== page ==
"I want to stress that we are not hostages," Innaro said.

Israel's incursion into Bethlehem and has put the Christian Church in the middle of the Israeli-Palestinian conflict. Abu Sahlia said representatives are trying to help negotiate a permanent cease-fire, and he urged that "this madness stop from both sides."

"Political leaders for Israel and the Palestinians are blind and deaf," he said. "They don't see the reality that war will bring nothing more than blood, destruction, hate and revenge. It's time for moral people to show them a peaceful way."

In Washington, President Bush repeated his support for the Israeli assault. "He understands and respects Israel's right to defend herself," said White House spokesman Ari Fleischer.

Secretary of State Colin L. Powell said he was considering a meeting with Israeli and Arab leaders during a trip to Europe next week.

Efforts to end the battles and return to negotiations appear to be at a standstill, though U.S. envoy Anthony C. Zinni has said he is working hard to restore talks.

Palestinian leader Yasser Arafat remains a virtual prisoner in his battered complex in Ramallah, cut off and isolated by Israeli troops that knocked down his perimeter wall and fought their way into the compound on Friday, leaving Arafat untouched but confined to two rooms. He has rejected an Israeli offer to go into permanent exile.

Outside Ramallah, 180 Palestinians holed up inside a security building surrendered after Israeli forces had pounded the building all day Tuesday. Those inside gave up after the United States helped arrange a cease-fire.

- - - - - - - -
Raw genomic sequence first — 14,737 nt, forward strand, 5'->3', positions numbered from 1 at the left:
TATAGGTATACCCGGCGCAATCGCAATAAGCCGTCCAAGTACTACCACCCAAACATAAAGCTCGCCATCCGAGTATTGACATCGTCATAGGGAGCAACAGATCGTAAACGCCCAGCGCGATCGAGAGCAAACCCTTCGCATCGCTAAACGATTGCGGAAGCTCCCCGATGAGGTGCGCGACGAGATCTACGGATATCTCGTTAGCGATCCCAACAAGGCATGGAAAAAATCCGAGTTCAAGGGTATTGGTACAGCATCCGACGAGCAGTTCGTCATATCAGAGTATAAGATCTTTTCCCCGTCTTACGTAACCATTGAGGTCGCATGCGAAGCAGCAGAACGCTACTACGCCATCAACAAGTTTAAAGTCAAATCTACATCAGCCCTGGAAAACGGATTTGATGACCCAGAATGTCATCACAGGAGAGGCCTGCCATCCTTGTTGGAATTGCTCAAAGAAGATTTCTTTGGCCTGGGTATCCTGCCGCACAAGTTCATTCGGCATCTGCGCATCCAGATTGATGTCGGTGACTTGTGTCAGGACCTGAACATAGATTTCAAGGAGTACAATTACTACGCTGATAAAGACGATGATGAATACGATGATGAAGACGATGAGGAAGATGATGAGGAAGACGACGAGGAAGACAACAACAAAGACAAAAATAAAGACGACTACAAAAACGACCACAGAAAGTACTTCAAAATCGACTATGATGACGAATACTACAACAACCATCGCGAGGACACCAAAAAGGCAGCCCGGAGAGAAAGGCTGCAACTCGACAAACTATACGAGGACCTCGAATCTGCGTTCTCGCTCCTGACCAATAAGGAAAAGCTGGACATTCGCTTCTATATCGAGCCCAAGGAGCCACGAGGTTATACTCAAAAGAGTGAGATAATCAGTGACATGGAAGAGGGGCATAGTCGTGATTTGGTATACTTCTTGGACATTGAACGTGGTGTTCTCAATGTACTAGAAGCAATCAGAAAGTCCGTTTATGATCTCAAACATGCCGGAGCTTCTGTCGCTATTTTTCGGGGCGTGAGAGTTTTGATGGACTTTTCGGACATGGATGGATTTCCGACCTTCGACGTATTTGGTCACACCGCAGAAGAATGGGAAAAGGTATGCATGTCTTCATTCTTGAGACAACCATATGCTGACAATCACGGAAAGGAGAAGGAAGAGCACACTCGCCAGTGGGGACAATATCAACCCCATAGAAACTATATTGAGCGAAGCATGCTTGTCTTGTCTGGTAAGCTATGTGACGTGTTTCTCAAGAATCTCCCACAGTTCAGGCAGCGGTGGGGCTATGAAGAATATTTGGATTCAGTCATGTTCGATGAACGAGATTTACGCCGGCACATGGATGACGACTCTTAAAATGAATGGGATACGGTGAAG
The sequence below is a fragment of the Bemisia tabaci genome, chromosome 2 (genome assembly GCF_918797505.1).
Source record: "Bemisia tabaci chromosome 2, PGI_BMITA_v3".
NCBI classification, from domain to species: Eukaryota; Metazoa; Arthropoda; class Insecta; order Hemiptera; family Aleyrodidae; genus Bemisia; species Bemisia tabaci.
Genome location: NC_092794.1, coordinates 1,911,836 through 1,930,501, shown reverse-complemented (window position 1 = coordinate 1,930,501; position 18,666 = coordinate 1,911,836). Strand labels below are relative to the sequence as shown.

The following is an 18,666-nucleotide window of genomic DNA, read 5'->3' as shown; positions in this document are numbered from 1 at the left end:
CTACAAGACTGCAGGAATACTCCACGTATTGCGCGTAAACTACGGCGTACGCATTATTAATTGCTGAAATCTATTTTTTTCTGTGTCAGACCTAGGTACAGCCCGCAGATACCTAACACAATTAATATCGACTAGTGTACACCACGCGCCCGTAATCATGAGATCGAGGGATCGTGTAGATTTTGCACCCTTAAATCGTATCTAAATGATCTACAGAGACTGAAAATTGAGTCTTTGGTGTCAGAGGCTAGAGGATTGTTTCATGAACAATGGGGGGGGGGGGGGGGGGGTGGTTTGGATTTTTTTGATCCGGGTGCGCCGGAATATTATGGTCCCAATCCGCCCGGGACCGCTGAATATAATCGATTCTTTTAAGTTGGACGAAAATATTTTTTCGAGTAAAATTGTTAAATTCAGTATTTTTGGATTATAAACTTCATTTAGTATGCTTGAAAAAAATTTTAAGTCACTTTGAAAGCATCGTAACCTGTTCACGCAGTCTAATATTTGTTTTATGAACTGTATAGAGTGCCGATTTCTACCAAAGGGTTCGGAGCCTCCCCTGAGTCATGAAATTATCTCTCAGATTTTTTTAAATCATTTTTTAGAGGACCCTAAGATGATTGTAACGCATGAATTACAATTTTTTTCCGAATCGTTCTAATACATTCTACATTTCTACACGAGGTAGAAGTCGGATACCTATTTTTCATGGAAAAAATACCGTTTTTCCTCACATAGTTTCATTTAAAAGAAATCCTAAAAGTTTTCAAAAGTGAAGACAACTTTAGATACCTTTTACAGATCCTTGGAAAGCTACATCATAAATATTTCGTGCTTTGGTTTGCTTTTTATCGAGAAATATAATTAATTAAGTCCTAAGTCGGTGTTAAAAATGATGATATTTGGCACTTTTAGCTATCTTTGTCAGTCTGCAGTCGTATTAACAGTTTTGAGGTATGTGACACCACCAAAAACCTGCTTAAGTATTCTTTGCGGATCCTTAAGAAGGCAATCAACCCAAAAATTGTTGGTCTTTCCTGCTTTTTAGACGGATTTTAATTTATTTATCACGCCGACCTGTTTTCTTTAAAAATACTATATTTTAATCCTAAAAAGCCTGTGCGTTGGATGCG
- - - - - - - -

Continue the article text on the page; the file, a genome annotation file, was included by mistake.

Yesterday, Israeli soldiers swept through the hilltop compound and announced that six of the people who had given up were members of the militant group Hamas, responsible for deadly attacks in Israel.

Troops completed their advance on the West Bank city of Jenin and the village of Salfit, the latest Palestinian-controlled jurisdictions to come under Israeli occupation in the six-day effort to destroy the terrorist infrastructure.

Three gunmen, a nurse and a 13-year-old boy were killed in Jenin. An exact casualty toll has been difficult to calculate because Israel has barred reporters and ambulances from most trouble spots.

The fiercest fighting has occurred in Bethlehem. Soldiers conducted house-to-house searches and walked along the narrow stone streets lined with shuttered shops, firing their assault weapons as they turned the corners.

Gunbattles have raged for two days, with many people reported killed and injured. Palestinian human rights groups have complained that many of the wounded have died because ambulances have been shot at, crushed by tanks or barred from city streets.

The bodies of four men remained sprawled on streets in Manger Square yesterday, and a dead woman and her son remained in her house where they had been struck by bullets. It was too dangerous for anyone to venture out.

After nightfall, a single ambulance was allowed to retrieve the dead and wounded. Palestinian medics said they picked up three bodies in the first sweep and then piled two wounded men on top of the corpses to fit them all inside. They said they expected to find many more bodies.

As with Ramallah, the Israeli army declared Bethlehem a "closed military zone" and barred journalists from entering the city. A group of reporters who checked into a hotel before the invasion found the doors locked by soldiers, and they were unable to get outside to cover the battles.

Israel and the Palestinians have given wildly different versions of events. The Palestinians accused soldiers of shooting at and invading Santa Maria Church. But army officials said about 80 Palestinian gunmen stormed the church and took priests hostage. They said soldiers fired on the building only after they had been shot at.

Yesterday, a priest and seven nuns emerged from the church and told soldiers the gunmen had fled. Kitrey, the army spokesman, said the priest escorted soldiers inside, who found the building empty except for the body of a Palestinian civilian, bound, gagged and shot in the head and left in a pew.